Is there a need for the intelligent small cell? Intel and Ubiquisys both think so, arguing that distributed network intelligence can boost the user experience and lower the total cost of ownership of mobile networks.
First, we hear from Ubiquisys' Keith Day, and see a brief demo of edge-based video caching.
Then, Intel has its say - and demos no the fly video transrating.
To back up its thinking about moving network intelligence to the edge, Intel commissioned a case study, titled "Rethinking the Small Cell Business Model" (NB: link starts PDF download). Working with Edge Datacomms, the same partner providing Ubiquisys' caching technology in the video above, Intel deployed small cells on a four carriage train, using 3G links from two different carriers as the backhaul link. The cells used predictive and proactive caching to decide which content should be stored locally on the train - items such as BBC news, train times and maps were cached. The most accesses sites were Google, Facebook and the BBC. Over a 25 day period, Intel said that an average of 200 users accessed the service each day (the train was in Kenilworth) and each user transmitted and/or received 22 Megabytes of data per day. Just over 17% of content was proactively cached and 16% predictively cached.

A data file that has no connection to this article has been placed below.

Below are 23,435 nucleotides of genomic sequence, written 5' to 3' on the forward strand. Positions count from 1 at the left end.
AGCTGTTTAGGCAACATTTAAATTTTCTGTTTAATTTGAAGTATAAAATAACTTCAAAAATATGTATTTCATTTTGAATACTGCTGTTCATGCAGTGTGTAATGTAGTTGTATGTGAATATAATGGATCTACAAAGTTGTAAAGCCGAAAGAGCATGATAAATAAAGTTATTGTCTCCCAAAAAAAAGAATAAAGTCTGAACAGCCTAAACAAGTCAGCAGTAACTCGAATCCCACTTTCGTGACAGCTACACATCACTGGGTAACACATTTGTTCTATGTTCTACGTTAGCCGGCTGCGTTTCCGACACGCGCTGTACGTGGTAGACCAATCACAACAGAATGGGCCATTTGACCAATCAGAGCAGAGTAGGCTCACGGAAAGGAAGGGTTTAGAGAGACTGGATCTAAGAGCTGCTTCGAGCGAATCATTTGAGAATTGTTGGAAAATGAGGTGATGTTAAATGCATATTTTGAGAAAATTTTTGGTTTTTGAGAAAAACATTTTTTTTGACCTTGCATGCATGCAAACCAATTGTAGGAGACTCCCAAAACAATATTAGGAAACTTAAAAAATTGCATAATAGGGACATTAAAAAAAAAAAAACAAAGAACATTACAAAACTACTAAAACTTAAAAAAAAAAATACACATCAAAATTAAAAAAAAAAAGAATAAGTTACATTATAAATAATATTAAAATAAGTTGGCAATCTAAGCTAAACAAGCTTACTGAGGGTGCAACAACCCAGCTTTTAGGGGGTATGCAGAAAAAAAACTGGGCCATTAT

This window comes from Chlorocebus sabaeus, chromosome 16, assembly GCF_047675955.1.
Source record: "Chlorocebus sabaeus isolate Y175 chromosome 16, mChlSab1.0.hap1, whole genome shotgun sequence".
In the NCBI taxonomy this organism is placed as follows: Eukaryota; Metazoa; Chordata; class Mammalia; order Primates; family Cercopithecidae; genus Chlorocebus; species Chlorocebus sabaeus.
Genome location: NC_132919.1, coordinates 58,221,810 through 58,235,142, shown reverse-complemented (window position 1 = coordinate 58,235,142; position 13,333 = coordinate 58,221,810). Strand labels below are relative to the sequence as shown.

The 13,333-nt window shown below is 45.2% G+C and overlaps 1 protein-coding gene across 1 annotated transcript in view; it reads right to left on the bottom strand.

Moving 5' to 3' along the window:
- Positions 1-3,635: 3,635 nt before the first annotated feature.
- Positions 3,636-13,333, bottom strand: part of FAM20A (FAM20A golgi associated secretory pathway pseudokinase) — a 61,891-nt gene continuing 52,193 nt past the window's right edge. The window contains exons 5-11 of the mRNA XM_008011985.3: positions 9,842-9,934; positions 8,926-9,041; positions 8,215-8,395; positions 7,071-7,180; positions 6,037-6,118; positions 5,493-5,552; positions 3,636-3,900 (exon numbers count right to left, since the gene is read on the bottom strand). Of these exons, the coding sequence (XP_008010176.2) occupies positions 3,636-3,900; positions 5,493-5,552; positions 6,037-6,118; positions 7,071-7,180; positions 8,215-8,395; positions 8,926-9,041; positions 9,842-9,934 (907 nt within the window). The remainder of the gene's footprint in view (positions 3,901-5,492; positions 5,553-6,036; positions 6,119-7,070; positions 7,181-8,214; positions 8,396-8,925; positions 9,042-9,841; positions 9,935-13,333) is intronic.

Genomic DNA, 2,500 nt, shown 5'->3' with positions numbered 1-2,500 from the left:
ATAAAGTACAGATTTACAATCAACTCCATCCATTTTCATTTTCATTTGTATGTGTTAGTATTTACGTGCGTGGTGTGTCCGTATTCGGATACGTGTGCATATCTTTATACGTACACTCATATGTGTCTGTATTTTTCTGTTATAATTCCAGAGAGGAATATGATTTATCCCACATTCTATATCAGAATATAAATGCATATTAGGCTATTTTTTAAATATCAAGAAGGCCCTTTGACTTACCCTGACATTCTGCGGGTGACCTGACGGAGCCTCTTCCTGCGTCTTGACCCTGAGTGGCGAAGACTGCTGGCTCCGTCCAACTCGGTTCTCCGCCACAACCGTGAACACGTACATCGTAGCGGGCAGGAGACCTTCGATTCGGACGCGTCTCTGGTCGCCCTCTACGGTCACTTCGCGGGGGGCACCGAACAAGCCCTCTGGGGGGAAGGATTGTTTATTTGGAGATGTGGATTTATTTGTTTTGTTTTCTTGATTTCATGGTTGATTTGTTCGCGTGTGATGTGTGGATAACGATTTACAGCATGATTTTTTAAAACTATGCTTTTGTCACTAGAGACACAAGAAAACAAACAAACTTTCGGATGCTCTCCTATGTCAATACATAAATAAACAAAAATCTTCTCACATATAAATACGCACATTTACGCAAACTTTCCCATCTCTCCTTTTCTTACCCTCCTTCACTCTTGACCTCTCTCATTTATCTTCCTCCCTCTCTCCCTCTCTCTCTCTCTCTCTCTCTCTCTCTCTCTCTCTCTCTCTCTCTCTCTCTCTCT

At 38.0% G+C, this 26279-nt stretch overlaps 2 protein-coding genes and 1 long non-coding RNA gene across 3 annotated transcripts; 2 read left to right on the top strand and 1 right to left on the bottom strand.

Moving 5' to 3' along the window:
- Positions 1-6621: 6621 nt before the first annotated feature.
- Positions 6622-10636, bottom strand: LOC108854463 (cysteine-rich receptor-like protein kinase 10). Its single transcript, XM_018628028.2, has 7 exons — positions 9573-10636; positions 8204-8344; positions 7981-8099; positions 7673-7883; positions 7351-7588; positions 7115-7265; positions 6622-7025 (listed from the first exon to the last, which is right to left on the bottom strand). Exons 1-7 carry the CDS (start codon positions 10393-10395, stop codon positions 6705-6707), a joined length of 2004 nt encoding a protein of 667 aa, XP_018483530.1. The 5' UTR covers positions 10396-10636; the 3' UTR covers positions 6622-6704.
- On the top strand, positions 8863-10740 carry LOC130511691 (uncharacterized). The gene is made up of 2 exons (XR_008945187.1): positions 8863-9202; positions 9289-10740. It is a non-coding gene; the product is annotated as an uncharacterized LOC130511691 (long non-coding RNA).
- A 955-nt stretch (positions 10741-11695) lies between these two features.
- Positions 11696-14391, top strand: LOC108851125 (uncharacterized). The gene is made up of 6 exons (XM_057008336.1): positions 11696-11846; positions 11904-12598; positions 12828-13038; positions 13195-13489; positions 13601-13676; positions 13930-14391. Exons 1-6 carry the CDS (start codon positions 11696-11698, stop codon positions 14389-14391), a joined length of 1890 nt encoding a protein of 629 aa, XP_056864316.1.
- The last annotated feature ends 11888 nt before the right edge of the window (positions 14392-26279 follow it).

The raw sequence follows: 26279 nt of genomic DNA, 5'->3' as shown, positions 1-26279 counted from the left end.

That resulted in a reduction in backhaul traffic of 45%, with the operator achieving a 22% reduction in backhaul opex, according to Intel's report. The company then asked Wireless2020 to model those results for a similar deployment in urban London, and added in the impact of integrating WiFi as well as caching and video compression functionality.
Wireless2020 found that the total cost of ownership (cumulative capex and opex) would drop 7.1% as a result of deploying smart cells with integrated WiFi, within urban London.